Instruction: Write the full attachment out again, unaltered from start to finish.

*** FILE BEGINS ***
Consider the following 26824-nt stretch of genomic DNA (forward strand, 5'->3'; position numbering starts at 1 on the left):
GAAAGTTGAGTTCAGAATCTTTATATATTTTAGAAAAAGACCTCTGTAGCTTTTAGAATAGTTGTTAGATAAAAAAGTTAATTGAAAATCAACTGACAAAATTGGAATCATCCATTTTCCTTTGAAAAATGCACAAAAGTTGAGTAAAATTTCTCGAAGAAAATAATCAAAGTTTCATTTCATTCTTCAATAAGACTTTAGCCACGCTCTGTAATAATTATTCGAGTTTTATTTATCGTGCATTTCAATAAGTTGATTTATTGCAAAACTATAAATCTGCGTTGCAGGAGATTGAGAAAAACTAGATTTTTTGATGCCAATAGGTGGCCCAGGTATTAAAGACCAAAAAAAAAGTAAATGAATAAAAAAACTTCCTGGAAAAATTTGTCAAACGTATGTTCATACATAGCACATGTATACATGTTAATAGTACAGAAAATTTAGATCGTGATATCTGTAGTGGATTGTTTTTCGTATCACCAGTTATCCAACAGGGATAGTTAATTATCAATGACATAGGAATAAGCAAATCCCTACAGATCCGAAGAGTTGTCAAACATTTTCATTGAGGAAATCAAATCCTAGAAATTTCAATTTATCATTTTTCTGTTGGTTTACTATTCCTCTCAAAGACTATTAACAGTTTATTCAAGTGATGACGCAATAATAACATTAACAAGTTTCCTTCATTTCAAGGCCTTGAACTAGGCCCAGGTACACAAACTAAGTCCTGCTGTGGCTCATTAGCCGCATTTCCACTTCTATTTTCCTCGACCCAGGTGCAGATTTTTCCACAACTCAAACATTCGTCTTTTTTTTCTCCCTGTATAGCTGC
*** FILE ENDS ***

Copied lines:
Consider the following 26824-nt stretch of genomic DNA (forward strand, 5'->3'; position numbering starts at 1 on the left):
GAAAGTTGAGTTCAGAATCTTTATATATTTTAGAAAAAGACCTCTGTAGCTTTTAGAATAGTTGTTAGATAAAAAAGTTAATTGAAAATCAACTGACAAAATTGGAATCATCCATTTTCCTTTGAAAAATGCACAAAAGTTGAGTAAAATTTCTCGAAGAAAATAATCAAAGTTTCATTTCATTCTTCAATAAGACTTTAGCCACGCTCTGTAATAATTATTCGAGTTTTATTTATCGTGCATTTCAATAAGTTGATTTATTGCAAAACTATAAATCTGCGTTGCAGGAGATTGAGAAAAACTAGATTTTTTGATGCCAATAGGTGGCCCAGGTATTAAAGACCAAAAAAAAAGTAAATGAATAAAAAAACTTCCTGGAAAAATTTGTCAAACGTATGTTCATACATAGCACATGTATACATGTTAATAGTACAGAAAATTTAGATCGTGATATCTGTAGTGGATTGTTTTTCGTATCACCAGTTATCCAACAGGGATAGTTAATTATCAATGACATAGGAATAAGCAAATCCCTACAGATCCGAAGAGTTGTCAAACATTTTCATTGAGGAAATCAAATCCTAGAAATTTCAATTTATCATTTTTCTGTTGGTTTACTATTCCTCTCAAAGACTATTAACAGTTTATTCAAGTGATGACGCAATAATAACATTAACAAGTTTCCTTCATTTCAAGGCCTTGAACTAGGCCCAGGTACACAAACTAAGTCCTGCTGTGGCTCATTAGCCGCATTTCCACTTCTATTTTCCTCGACCCAGGTGCAGATTTTTCCACAACTCAAACATTCGTCTTTTTTTTCTCCCTGTATAGCTGC